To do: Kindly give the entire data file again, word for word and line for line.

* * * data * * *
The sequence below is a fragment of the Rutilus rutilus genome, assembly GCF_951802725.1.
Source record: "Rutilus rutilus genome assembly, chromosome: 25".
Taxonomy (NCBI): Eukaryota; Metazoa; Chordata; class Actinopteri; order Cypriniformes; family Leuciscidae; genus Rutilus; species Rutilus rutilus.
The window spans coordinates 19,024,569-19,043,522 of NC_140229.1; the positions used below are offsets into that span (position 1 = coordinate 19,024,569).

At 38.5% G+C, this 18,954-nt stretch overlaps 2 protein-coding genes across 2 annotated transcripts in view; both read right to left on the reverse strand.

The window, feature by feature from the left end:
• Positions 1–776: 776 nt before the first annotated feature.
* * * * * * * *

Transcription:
The sequence below is a fragment of the Rutilus rutilus genome, assembly GCF_951802725.1.
Source record: "Rutilus rutilus genome assembly, chromosome: 25".
Taxonomy (NCBI): Eukaryota; Metazoa; Chordata; class Actinopteri; order Cypriniformes; family Leuciscidae; genus Rutilus; species Rutilus rutilus.
The window spans coordinates 19,024,569-19,043,522 of NC_140229.1; the positions used below are offsets into that span (position 1 = coordinate 19,024,569).

At 38.5% G+C, this 18,954-nt stretch overlaps 2 protein-coding genes across 2 annotated transcripts in view; both read right to left on the reverse strand.

The window, feature by feature from the left end:
• Positions 1–776: 776 nt before the first annotated feature.